And so I learnt that the one necessity
for such as I am in life is one's own room,
where I may be myself, and neither apologize for,
nor justify, my presence.
I have it at last. Could any woman
be happier than I am to-night?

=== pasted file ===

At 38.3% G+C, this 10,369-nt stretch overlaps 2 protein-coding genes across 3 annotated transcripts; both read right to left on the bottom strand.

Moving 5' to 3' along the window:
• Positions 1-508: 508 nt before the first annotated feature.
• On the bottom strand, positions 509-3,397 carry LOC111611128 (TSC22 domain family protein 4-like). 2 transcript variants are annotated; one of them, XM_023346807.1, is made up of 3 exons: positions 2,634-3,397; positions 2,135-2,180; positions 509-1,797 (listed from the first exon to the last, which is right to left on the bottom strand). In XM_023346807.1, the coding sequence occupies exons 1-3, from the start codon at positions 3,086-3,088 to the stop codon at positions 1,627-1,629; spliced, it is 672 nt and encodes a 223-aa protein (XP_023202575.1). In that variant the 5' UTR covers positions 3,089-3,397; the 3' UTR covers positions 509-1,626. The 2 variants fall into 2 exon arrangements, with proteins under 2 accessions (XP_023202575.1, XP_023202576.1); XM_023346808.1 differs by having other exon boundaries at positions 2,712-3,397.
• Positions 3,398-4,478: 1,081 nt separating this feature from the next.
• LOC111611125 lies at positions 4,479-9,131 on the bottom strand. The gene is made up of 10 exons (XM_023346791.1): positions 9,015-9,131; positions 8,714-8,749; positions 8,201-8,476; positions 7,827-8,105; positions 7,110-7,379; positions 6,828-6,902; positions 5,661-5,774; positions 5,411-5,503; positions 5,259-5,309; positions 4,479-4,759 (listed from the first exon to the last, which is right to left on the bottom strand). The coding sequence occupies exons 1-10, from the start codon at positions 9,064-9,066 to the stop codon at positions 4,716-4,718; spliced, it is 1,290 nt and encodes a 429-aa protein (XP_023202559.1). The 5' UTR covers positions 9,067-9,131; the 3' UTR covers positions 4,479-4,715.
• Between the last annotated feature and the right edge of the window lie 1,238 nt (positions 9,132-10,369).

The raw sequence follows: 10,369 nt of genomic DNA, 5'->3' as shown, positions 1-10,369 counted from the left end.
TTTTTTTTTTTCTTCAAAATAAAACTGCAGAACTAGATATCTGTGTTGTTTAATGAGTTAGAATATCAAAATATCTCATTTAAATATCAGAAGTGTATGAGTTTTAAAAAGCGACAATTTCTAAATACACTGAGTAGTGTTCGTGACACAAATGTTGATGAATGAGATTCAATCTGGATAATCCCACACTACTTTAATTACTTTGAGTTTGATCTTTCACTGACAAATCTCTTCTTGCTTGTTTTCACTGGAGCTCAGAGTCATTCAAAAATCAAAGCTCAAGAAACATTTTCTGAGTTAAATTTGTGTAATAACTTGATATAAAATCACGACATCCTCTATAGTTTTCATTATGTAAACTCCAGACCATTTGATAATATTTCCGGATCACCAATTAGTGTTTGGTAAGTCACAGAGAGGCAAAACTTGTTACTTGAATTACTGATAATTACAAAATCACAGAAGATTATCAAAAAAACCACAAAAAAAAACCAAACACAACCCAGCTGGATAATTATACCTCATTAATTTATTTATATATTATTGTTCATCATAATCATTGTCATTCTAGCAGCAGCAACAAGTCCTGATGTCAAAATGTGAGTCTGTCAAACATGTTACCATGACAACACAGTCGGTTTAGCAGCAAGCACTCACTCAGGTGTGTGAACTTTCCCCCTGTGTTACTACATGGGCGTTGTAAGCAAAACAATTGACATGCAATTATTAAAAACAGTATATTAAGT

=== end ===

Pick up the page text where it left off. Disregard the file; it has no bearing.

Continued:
Evelyn Wilson (a pseudonym) was born in Manchester in about 1886. She began work as a live-in governess at age seventeen, and after ten years took a position at a London employment agency for domestic workers. Unmarried and self-supporting, she lived on meagre wages for the next twenty-one years. But her rented room was a sanctuary, a place she could read and write. Her notebooks were found after her death. They were edited by Mary Geraldine Ostle and published by J.M. Dent in 1935.